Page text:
Trans-Texas Corridor in Montgomery
Part of Trans-Texas Corridor may be in Montgomery County, TxDOT officials say
By: Howard Roden, Courier staff
THE COURIER Copyright 2005
The Texas Department of Transportation is in the process of identifying preliminary routes for its proposed Interstate 69/Trans-Texas Corridor, some of which could be located in Montgomery County.
According to Gaby Garcia, spokeswoman for TxDOT's Turnpike Authority Division, TxDOT will conduct approximately 38 public meetings this summer, at which time the proposed routes would be unveiled. A public meeting is tentatively scheduled in Montgomery County in August, she said, although the date and time have not yet been determined.
The initial study areas of the I-69/TTC corridor, which is to extend from Mexico to northeast Texas, range from 20 to 100 miles in width. A number of preliminary routes, possibly in excess of 20, will be identified and each of those routes will be approximately four miles in width.
Original plans called for the corridor to closely follow the existing U.S. 59 roadway, but a required right-of-way of 1,200 feet to accommodate freeways, freight railway lines, high-speed commuter railways and infrastructure for utilities make such a route through Harris and eastern Montgomery counties physically and financially prohibitive.
"Definitely it has to go around, and not through, downtown Houston," Garcia said. "Because of the sheer development, I don't know where you could find any additional room for expansion without taking down existing businesses and entire neighborhoods. The sheer cost would be enormous."
That is why TxDOT has looked to the west for an alternative. The agency has expanded its study area to include Austin, Grimes, Houston, Montgomery, Waller, Walker, Washington, and Zepata counties.
Although it was believed the I-69/TTC corridor would skirt Montgomery County, city of Montgomery Mayor Edith Moore received a letter from TxDOT Executive Director Michael Behrens dated May 9 informing Moore that the western portion of the county is in the initial study area.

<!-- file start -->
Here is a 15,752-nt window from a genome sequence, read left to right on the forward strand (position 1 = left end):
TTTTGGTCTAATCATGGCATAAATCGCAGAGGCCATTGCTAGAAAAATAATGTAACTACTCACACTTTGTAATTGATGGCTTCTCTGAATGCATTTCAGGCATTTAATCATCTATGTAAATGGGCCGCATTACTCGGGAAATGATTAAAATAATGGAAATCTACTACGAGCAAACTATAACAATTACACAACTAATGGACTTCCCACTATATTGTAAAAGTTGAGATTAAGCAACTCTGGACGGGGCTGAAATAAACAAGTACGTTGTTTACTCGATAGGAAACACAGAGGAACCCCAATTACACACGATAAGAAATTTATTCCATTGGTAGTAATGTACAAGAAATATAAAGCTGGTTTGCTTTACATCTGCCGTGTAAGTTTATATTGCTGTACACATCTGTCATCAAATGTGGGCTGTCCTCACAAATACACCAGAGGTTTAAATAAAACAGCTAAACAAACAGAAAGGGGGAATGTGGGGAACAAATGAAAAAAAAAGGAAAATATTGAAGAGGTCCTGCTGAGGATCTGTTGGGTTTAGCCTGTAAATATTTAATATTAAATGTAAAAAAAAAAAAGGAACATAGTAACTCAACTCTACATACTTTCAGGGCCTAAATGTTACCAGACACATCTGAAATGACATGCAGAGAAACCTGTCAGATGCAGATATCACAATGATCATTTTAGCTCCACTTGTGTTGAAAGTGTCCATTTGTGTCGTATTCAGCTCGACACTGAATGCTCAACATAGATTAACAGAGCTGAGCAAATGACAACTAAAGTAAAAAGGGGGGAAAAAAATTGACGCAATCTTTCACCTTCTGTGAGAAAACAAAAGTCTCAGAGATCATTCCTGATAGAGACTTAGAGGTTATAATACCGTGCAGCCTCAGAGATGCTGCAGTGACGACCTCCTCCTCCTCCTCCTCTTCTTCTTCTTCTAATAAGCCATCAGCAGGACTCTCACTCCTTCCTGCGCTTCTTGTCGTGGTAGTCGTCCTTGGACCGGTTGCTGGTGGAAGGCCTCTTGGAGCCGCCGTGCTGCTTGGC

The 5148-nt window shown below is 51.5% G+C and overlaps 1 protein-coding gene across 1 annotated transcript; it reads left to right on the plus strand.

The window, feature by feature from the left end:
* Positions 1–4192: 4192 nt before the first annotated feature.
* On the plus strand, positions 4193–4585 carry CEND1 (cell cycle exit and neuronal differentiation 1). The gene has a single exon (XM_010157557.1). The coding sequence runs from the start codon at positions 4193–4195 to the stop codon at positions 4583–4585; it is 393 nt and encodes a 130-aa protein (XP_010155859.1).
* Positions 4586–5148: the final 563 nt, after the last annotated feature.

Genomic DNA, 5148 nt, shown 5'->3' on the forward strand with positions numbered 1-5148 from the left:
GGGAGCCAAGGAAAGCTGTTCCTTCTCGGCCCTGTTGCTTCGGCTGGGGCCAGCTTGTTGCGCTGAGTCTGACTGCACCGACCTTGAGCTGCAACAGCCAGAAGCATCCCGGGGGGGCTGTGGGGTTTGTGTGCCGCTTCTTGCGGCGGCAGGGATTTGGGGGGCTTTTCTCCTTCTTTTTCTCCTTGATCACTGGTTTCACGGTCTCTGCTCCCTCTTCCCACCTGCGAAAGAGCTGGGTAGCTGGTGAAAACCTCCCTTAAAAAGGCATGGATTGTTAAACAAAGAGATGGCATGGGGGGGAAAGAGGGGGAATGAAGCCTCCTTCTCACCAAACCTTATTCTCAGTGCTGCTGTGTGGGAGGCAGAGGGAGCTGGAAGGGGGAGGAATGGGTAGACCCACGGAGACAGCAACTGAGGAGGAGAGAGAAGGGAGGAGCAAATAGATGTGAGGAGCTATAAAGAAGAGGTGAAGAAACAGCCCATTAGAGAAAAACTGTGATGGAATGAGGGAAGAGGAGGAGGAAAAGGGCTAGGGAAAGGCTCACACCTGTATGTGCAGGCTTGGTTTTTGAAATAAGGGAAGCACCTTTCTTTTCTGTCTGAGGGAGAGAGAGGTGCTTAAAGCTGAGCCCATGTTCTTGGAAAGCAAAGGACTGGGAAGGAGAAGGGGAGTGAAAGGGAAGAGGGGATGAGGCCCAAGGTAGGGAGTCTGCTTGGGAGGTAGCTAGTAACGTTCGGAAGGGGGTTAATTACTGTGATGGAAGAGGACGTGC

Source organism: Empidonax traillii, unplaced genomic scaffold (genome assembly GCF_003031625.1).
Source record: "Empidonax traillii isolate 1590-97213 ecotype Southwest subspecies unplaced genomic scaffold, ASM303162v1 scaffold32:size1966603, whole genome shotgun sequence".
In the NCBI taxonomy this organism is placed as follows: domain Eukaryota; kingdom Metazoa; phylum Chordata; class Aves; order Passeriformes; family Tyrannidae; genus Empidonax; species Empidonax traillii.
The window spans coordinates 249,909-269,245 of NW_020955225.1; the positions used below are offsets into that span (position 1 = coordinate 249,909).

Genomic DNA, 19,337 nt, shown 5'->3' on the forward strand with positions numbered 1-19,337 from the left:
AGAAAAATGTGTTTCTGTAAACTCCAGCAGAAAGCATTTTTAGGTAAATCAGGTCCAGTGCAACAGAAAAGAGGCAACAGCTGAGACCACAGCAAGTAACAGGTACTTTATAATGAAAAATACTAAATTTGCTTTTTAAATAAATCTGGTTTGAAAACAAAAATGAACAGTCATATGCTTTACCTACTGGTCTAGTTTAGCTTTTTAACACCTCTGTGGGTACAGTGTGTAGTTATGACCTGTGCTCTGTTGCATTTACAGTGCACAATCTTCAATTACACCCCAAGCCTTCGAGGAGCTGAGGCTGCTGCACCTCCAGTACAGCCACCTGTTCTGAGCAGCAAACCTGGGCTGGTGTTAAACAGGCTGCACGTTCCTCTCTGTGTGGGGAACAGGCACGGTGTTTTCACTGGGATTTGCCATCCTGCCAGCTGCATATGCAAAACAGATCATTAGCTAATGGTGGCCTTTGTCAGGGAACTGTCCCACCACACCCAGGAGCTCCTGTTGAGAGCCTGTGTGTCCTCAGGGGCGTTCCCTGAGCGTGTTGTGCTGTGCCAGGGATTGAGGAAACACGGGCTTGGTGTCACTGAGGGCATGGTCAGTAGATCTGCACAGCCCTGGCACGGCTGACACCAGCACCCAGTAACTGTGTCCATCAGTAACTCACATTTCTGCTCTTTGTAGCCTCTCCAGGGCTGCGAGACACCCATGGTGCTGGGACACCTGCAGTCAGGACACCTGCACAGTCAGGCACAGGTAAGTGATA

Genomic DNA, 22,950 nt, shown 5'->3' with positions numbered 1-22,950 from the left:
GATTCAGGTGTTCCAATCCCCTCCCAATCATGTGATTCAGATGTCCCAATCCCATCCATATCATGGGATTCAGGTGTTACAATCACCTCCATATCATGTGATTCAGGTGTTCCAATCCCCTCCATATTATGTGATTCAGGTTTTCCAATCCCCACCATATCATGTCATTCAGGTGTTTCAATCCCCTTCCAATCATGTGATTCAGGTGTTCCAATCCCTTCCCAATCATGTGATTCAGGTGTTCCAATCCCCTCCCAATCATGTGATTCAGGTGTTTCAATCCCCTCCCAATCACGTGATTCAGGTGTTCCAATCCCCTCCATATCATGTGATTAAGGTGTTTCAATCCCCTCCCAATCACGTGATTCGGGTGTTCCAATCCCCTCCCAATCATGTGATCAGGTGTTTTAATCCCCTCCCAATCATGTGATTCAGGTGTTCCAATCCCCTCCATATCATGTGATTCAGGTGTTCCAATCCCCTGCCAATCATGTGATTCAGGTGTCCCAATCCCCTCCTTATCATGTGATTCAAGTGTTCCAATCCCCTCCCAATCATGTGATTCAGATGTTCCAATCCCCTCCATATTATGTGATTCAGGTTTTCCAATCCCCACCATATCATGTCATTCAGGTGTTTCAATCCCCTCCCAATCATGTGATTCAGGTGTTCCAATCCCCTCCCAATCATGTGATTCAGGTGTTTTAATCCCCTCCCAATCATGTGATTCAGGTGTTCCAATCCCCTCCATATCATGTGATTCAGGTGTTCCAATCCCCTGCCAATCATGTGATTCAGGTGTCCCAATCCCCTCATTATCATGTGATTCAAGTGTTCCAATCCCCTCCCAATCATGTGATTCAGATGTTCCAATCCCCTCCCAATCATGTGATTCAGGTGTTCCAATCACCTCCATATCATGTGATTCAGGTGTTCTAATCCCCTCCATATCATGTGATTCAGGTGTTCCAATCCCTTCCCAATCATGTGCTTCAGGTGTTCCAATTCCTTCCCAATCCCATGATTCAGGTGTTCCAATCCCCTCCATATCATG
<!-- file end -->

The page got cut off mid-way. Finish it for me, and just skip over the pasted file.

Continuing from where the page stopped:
"I would not say we have not given it quite a bit of discussion," Moore said Tuesday. "We realize that it (the corridor) is going to be a long time off, but it is certainly something we'll be aware of and will watch.
"We will be very interested in what takes place at that meeting."
The meetings scheduled for this summer represent the second round of public meetings for the I-69/TTC project. Eleven were held in 2004, but none were conducted in Montgomery County.
Even if a preliminary route were selected within a year, a second environmental study lasting three to five years must be conducted before TxDOT could received the green light on construction, Garcia said.
"Because of the size of the project, it is much more efficient to narrow down the (environmental) study in two steps instead of one," she said.
By then, the increasing amount of residential development in western Montgomery County could make it more difficult to select a route through that area, said Precinct 1 Commissioner Mike Meador. His precinct includes significant portions of western and far northwest Montgomery County.
Meador is aware of several residential developers looking at property in far western Montgomery County, including a 650-acre tract between FM 1486 and the Grimes County line.
"Right now, in the next four to five years, you'll see a tremendous amount of development in the rural areas of this county we haven't seen before," he said. "If they (TxDOT) are seriously considering doing this thing around here, they need to quickly identify where the corridor is going to be, because all I'm seeing is more and more subdivisions popping up west of Montgomery."
County Judge Alan B. Sadler believes only a "small portion" of Montgomery County is involved inTxDOT's study area. Grimes and Waller counties were "relative wilderness" when compared to the economic growth of Montgomery County, he said.
"I'm not really concerned," he said. "The corridor would be much less costly in terms of right-of -way acquisition and eminent domain costs in those counties."
Garcia said TxDOT would make the final decision on the I-69/TTC corridor after receiving input from the public meetings, local government and civic officials, federal and state environmental agencies and TxDOT engineers. TxDOT's choice must then be presented to the Federal Highway Administration for final approval, she said.
Even with the corridor likely to be built west of Houston, Garcia said an "interstate spur" must be constructed to allow I-69/TTC traffic to flow in and out of the nation's fourth-largest city.
"There's going to be a connection between the corridor and the cities or it doesn't serve a purpose," she said. "It might involve existing suburban rail and other freeways, but the corridor cannot bypass the metropolitan area completely. The corridor is not designed to be a non-stop route from Mexico through Texas to other states. There has to be access to cities along the route."
Howard Roden can be reached at email@example.com.